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Volume 19 - Issue 1



Grimm, Paul W.,Grossman, Maura R.,Cormack, Gordon V. | December 1, 2021

This article explores issues that govern the admissibility of Artificial Intelligence (“AI”) applications in civil and criminal cases, from the perspective of a federal trial judge and two computer scientists, one of whom also is an experienced attorney. It provides a detailed yet intelligible discussion of what AI is and how it works, a history of its development, and a description of the wide variety of functions that it is designed to accomplish, stressing that AI applications are ubiquitous, both in the private and public sectors. Applications today include: health care, education, employment-related decision-making, finance, law enforcement, and the legal profession. The article underscores the importance of determining the validity of an AI application (i.e., how accurately the AI measures, classifies, or predicts what it is designed to), as well as its reliability (i.e., the consistency with which the AI produces accurate results when applied to the same or substantially similar circumstances), in deciding whether it should be admitted into evidence in civil and criminal cases. The article further discusses factors that can affect the validity and reliability of AI evidence, including bias of various types, “function creep,” lack of transparency and explainability, and the sufficiency of the objective testing of AI applications before they are released for public use. The article next provides an in-depth discussion of the evidentiary principles that govern whether AI evidence should be admitted in court cases, a topic which, at present, is not the subject of comprehensive analysis in decisional law. The focus of this discussion is on providing a step-by-step analysis of the most important issues, and the factors that affect decisions on whether to admit AI evidence. Finally, the article concludes with a discussion of practical suggestions intended to assist lawyers and judges as they are called upon to introduce, object to, or decide on whether to admit AI evidence.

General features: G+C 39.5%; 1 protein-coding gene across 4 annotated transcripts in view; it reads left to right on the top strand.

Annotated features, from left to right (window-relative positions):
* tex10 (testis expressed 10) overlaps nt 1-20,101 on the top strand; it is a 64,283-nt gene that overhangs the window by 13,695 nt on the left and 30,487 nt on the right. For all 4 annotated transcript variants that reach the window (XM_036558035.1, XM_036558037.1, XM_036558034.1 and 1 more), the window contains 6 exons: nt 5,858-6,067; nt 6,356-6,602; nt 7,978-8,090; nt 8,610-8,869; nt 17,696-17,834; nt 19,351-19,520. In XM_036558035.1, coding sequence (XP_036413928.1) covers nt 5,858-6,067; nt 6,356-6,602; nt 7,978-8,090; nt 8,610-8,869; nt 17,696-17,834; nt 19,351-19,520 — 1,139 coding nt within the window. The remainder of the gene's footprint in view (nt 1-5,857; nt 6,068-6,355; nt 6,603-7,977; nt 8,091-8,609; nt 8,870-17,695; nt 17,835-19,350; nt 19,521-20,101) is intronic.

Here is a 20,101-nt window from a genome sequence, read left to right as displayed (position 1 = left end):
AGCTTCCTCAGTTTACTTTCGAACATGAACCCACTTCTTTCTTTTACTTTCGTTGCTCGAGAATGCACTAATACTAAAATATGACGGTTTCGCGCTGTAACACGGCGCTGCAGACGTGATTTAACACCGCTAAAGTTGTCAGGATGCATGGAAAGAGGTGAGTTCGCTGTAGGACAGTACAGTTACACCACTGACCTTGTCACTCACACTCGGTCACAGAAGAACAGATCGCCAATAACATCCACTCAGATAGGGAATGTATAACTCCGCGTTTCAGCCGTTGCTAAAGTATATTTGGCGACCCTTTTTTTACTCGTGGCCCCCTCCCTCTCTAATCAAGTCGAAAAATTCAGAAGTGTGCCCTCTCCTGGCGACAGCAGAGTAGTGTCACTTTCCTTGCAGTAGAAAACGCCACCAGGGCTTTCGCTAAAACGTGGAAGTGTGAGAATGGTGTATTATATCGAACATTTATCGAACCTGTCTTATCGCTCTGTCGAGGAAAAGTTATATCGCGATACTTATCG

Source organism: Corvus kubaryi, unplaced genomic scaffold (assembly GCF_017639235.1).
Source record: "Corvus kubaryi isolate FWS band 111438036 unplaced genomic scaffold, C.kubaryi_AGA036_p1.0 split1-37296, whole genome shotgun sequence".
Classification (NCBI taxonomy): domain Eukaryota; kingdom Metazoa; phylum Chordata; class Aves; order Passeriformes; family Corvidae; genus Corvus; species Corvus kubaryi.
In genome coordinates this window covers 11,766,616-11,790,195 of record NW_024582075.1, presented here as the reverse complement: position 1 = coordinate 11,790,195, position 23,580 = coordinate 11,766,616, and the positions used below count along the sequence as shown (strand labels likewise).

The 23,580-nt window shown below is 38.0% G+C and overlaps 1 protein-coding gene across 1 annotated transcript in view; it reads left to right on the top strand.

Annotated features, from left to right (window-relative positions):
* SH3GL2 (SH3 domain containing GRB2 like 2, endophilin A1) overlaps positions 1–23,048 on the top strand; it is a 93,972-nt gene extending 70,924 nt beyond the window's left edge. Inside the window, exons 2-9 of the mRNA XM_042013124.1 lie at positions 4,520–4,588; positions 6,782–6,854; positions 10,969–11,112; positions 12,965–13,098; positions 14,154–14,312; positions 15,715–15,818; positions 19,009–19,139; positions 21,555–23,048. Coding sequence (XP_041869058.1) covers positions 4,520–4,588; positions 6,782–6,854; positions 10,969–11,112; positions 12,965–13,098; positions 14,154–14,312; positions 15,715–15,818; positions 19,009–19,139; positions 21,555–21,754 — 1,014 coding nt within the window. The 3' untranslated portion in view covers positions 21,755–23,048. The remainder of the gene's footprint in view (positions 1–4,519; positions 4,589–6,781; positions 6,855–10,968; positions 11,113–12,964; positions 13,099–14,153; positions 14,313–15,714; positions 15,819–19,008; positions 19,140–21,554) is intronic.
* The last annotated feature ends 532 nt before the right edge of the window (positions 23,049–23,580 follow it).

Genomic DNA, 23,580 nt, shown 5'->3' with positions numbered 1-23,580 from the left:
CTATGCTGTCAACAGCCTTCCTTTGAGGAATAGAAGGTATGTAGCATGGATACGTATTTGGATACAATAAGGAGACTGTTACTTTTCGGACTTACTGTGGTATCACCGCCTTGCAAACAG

Ma, Megan,Wilson, Bryan | December 1, 2021

Legal interpretation is a linguistic venture. In judicial opinions, for example, courts are often asked to interpret the text of statutes and legislation. As time has shown, this is not always as easy as it sounds. Matters can hinge on vague or inconsistent language and, under the surface, human biases can impact the decision-making of judges. This raises an important question: what if there was a method of extracting the meaning of statutes consistently? That is, what if it were possible to use machines to encode legislation in a mathematically precise form that would permit clearer responses to legal questions? This article attempts to unpack the notion of machine-readability, providing an overview of both its historical and recent developments. The paper will reflect on logic syntax and symbolic language to assess the capacity and limits of representing legal knowledge. In doing so, the paper seeks to move beyond existing literature to discuss the implications of various approaches to machine-readable legislation. Importantly, this study hopes to highlight the challenges encountered in this burgeoning ecosystem of machine-readable legislation against existing human-readable counterparts.



Kovach, Ben | December 1, 2021

As artificial intelligence (AI) system’s capabilities advance, the law has struggled to keep pace. Nowhere is this more evident than patent law’s refusal to recognize AI as an inventor. This is precisely what happened when, in 2020, the U.S. Patent and Trademark Office (USPTO) ruled that it will not accept an AI system as a named inventor on a patent. This note explores untenable legal fiction that the USPTO’s ruling has created. First, it explores the current state of AI systems, focusing on those capable of invention. Next, it examines patent law’s inventorship doctrine and the USPTO’s application of that doctrine to AI inventors. The note then explains that disallowing AI systems as inventors does not map well onto patent law’s most common justifications. Finally, the note recommends a solution that maximizes patent law’s incentive structure; AI systems should be allowed as named inventors when patent ownership has been pre-contracted away to a natural person. If patent ownership has not been pre-contracted, the idea should enter the public domain and be unpatentable.